Angiotensin II and epidermal growth factor induce cyclooxygenase-2 expression in intestinal epithelial cells through small GTPases using distinct signaling pathways

J Biol Chem. 2005 Jan 14;280(2):1582-93. doi: 10.1074/jbc.M408172200. Epub 2004 Nov 3.


Colorectal carcinogenesis is a multistep process involving genetic mutations and alterations in rigorously controlled signaling pathways and gene expression that control intestinal epithelial cell proliferation, differentiation, and apoptosis. Cyclooxygenase-2 (COX-2) is aberrantly expressed in premalignant adenomatous polyps and colorectal carcinomas and is associated with increased epithelial cell proliferation, decreased apoptosis, and increased cell invasiveness. Currently, knowledge of the regulation of expression of COX-2 by endogenous cell-surface receptors is inadequate. Recently, in a non-transformed rat intestinal epithelial cell line (IEC-18), we showed induction of cell proliferation and DNA synthesis by angiotensin II (Ang II) via the endogenous Ang II type 1 receptor (Chiu, T., Santiskulvong, C., and Rozengurt, E. (2003) Am. J. Physiol. 285, G1-G11). We report that Ang II potently stimulated expression of COX-2 mRNA and protein as an immediate-early gene response through the Ang II type 1 receptor, correlating with an increase in prostaglandin I2 production. Ang II induced Cdc42 activation and filopodial formation. COX-2 expression was induced by epidermal growth factor (EGF), which activated Rac with lamellipodial formation. Inhibition of small GTPases by Clostridium difficile toxin B blocked COX-2 expression by Ang II and EGF. Inhibition of ERK activation by U0126 or PD98059 significantly decreased EGF-dependent COX-2 expression, but did not affect Ang II-dependent COX-2 expression. Conversely, inhibition of p38MAPK by SB202190 or PD169316 inhibited COX-2 expression by Ang II, but did not block COX-2 induction by EGF. Ang II caused Ca2+ mobilization. Inhibition of Ca2+ signaling by 2-aminobiphenyl borate blocked Ang II-dependent COX-2 expression. EGF did not induce Ca2+ mobilization, and 2-aminobiphenyl borate did not inhibit EGF-dependent COX-2 expression. Inhibition of COX-2 expression correlated with inhibition of prostaglandin I2 production. Luciferase promoter assays showed that Ang II-dependent transcriptional activation of the COX-2 promoter was dependent on activation of small GTPases and p38(MAPK) and on Ca2+ signaling via the cAMP-responsive element/activating transcription factor cis-acting element.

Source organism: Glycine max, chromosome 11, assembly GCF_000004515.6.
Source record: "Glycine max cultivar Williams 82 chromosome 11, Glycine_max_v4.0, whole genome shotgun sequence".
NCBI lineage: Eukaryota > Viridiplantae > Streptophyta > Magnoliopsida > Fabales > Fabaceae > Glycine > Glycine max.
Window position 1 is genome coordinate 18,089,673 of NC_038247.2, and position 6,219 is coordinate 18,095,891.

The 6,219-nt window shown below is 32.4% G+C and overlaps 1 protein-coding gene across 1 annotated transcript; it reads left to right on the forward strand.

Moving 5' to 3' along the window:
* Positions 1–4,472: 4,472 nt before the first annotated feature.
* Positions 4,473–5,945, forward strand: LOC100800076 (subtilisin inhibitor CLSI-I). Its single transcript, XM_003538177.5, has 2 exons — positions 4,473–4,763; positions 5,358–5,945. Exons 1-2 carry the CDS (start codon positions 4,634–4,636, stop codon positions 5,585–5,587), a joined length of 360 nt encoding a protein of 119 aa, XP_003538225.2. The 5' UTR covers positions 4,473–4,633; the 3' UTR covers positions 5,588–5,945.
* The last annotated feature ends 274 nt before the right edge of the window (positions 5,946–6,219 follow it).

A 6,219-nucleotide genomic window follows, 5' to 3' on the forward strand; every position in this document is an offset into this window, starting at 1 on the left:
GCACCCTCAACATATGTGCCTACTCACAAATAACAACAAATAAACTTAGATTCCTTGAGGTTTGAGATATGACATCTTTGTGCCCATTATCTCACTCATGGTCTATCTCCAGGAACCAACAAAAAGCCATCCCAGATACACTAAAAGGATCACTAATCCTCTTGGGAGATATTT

Publication types

  • Research Support, U.S. Gov't, P.H.S.

MeSH terms

  • Angiotensin II / pharmacology*
  • Animals
  • Cell Line
  • Cyclooxygenase 2
  • Dose-Response Relationship, Drug
  • Epidermal Growth Factor / pharmacology*
  • Epithelial Cells / drug effects*
  • Epithelial Cells / enzymology
  • Epithelial Cells / metabolism
  • Epoprostenol / biosynthesis
  • Epoprostenol / metabolism
  • Gene Expression Regulation, Enzymologic / drug effects*
  • Intestines / cytology*
  • Mitogen-Activated Protein Kinases / metabolism
  • Monomeric GTP-Binding Proteins / metabolism*
  • Prostaglandin-Endoperoxide Synthases / genetics*
  • RNA, Messenger / genetics
  • RNA, Messenger / metabolism
  • Rats
  • Receptor, Angiotensin, Type 1 / metabolism
  • Signal Transduction / drug effects
  • Time Factors
  • Transcription, Genetic / drug effects
  • Transcription, Genetic / genetics
  • cdc42 GTP-Binding Protein / metabolism


  • RNA, Messenger
  • Receptor, Angiotensin, Type 1
  • Angiotensin II
  • Epidermal Growth Factor
  • Epoprostenol
  • Cyclooxygenase 2
  • Prostaglandin-Endoperoxide Synthases
  • Mitogen-Activated Protein Kinases
  • Monomeric GTP-Binding Proteins
  • cdc42 GTP-Binding Protein